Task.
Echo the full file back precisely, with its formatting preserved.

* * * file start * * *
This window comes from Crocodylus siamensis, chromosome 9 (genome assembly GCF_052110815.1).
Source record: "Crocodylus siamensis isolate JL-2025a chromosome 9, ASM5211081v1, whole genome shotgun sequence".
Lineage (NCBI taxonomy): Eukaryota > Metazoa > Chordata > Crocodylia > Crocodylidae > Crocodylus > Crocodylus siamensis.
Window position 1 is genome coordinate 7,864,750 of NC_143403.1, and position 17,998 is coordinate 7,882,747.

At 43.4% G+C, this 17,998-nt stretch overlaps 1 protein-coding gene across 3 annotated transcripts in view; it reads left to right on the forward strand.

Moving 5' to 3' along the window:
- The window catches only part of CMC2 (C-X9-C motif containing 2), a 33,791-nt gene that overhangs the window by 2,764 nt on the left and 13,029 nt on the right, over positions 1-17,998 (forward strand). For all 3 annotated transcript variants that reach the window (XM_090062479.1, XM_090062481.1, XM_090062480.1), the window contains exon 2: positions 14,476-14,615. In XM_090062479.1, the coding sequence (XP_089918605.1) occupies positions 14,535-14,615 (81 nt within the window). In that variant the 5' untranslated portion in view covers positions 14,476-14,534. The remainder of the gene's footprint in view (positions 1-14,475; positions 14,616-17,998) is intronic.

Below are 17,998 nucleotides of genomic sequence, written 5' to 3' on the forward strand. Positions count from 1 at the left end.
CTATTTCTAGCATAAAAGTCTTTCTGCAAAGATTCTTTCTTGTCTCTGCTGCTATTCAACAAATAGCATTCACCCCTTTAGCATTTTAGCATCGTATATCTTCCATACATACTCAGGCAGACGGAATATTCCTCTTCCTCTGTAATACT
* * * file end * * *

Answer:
This window comes from Crocodylus siamensis, chromosome 9 (genome assembly GCF_052110815.1).
Source record: "Crocodylus siamensis isolate JL-2025a chromosome 9, ASM5211081v1, whole genome shotgun sequence".
Lineage (NCBI taxonomy): Eukaryota > Metazoa > Chordata > Crocodylia > Crocodylidae > Crocodylus > Crocodylus siamensis.
Window position 1 is genome coordinate 7,864,750 of NC_143403.1, and position 17,998 is coordinate 7,882,747.

At 43.4% G+C, this 17,998-nt stretch overlaps 1 protein-coding gene across 3 annotated transcripts in view; it reads left to right on the forward strand.

Moving 5' to 3' along the window:
- The window catches only part of CMC2 (C-X9-C motif containing 2), a 33,791-nt gene that overhangs the window by 2,764 nt on the left and 13,029 nt on the right, over positions 1-17,998 (forward strand). For all 3 annotated transcript variants that reach the window (XM_090062479.1, XM_090062481.1, XM_090062480.1), the window contains exon 2: positions 14,476-14,615. In XM_090062479.1, the coding sequence (XP_089918605.1) occupies positions 14,535-14,615 (81 nt within the window). In that variant the 5' untranslated portion in view covers positions 14,476-14,534. The remainder of the gene's footprint in view (positions 1-14,475; positions 14,616-17,998) is intronic.

Below are 17,998 nucleotides of genomic sequence, written 5' to 3' on the forward strand. Positions count from 1 at the left end.
CTATTTCTAGCATAAAAGTCTTTCTGCAAAGATTCTTTCTTGTCTCTGCTGCTATTCAACAAATAGCATTCACCCCTTTAGCATTTTAGCATCGTATATCTTCCATACATACTCAGGCAGACGGAATATTCCTCTTCCTCTGTAATACT